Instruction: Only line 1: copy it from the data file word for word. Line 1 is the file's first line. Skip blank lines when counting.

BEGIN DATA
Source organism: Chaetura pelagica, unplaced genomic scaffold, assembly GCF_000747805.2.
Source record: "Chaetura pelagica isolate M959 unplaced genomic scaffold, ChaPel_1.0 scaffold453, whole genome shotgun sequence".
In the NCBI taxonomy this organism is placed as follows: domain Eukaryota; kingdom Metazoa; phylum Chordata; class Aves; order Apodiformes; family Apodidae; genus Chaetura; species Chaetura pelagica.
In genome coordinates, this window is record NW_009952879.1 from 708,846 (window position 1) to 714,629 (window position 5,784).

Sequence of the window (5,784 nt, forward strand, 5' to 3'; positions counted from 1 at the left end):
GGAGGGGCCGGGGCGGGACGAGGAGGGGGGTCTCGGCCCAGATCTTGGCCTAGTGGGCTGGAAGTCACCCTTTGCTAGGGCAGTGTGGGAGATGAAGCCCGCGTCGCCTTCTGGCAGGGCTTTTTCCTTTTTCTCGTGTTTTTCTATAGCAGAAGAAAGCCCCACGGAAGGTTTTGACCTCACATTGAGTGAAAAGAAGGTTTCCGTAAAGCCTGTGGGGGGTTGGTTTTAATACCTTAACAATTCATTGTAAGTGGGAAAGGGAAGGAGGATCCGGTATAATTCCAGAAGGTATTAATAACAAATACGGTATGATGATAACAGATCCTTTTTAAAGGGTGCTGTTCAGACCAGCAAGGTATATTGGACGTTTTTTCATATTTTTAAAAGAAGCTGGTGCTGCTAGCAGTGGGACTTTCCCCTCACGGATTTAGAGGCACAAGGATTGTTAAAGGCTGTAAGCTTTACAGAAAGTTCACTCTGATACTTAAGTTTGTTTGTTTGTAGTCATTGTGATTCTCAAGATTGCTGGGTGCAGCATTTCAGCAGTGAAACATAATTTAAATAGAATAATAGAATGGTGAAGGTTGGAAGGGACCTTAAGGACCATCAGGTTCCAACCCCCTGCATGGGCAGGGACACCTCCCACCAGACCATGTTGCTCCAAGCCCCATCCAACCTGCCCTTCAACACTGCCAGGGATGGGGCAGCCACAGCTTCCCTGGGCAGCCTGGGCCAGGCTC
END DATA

Source organism: Chaetura pelagica, unplaced genomic scaffold, assembly GCF_000747805.2.